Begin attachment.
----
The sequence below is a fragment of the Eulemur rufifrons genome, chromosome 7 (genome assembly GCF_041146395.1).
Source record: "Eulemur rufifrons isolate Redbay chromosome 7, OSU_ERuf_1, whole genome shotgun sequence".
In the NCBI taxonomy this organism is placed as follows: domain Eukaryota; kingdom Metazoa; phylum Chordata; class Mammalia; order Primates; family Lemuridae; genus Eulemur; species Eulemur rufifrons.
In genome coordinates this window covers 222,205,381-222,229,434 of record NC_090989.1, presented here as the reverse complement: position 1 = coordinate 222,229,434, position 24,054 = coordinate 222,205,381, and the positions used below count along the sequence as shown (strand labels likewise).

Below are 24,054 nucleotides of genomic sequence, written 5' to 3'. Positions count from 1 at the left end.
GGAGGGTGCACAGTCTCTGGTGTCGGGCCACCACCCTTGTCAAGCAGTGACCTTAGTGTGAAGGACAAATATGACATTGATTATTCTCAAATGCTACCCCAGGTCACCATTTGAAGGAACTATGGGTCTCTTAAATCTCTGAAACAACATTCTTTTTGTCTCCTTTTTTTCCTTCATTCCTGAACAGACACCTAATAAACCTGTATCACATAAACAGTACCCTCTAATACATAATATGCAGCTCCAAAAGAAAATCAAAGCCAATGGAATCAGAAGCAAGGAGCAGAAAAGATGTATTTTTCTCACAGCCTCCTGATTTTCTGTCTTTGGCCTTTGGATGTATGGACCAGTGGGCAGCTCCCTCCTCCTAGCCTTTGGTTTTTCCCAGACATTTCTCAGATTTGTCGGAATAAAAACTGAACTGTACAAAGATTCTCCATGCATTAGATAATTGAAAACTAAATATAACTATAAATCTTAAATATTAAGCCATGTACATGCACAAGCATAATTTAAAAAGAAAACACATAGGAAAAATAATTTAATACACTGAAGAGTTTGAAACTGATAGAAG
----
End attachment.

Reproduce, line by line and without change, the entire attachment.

The sequence below is a fragment of the Eulemur rufifrons genome, chromosome 7 (genome assembly GCF_041146395.1).
Source record: "Eulemur rufifrons isolate Redbay chromosome 7, OSU_ERuf_1, whole genome shotgun sequence".
In the NCBI taxonomy this organism is placed as follows: domain Eukaryota; kingdom Metazoa; phylum Chordata; class Mammalia; order Primates; family Lemuridae; genus Eulemur; species Eulemur rufifrons.
In genome coordinates this window covers 222,205,381-222,229,434 of record NC_090989.1, presented here as the reverse complement: position 1 = coordinate 222,229,434, position 24,054 = coordinate 222,205,381, and the positions used below count along the sequence as shown (strand labels likewise).

Below are 24,054 nucleotides of genomic sequence, written 5' to 3'. Positions count from 1 at the left end.
GGAGGGTGCACAGTCTCTGGTGTCGGGCCACCACCCTTGTCAAGCAGTGACCTTAGTGTGAAGGACAAATATGACATTGATTATTCTCAAATGCTACCCCAGGTCACCATTTGAAGGAACTATGGGTCTCTTAAATCTCTGAAACAACATTCTTTTTGTCTCCTTTTTTTCCTTCATTCCTGAACAGACACCTAATAAACCTGTATCACATAAACAGTACCCTCTAATACATAATATGCAGCTCCAAAAGAAAATCAAAGCCAATGGAATCAGAAGCAAGGAGCAGAAAAGATGTATTTTTCTCACAGCCTCCTGATTTTCTGTCTTTGGCCTTTGGATGTATGGACCAGTGGGCAGCTCCCTCCTCCTAGCCTTTGGTTTTTCCCAGACATTTCTCAGATTTGTCGGAATAAAAACTGAACTGTACAAAGATTCTCCATGCATTAGATAATTGAAAACTAAATATAACTATAAATCTTAAATATTAAGCCATGTACATGCACAAGCATAATTTAAAAAGAAAACACATAGGAAAAATAATTTAATACACTGAAGAGTTTGAAACTGATAGAAG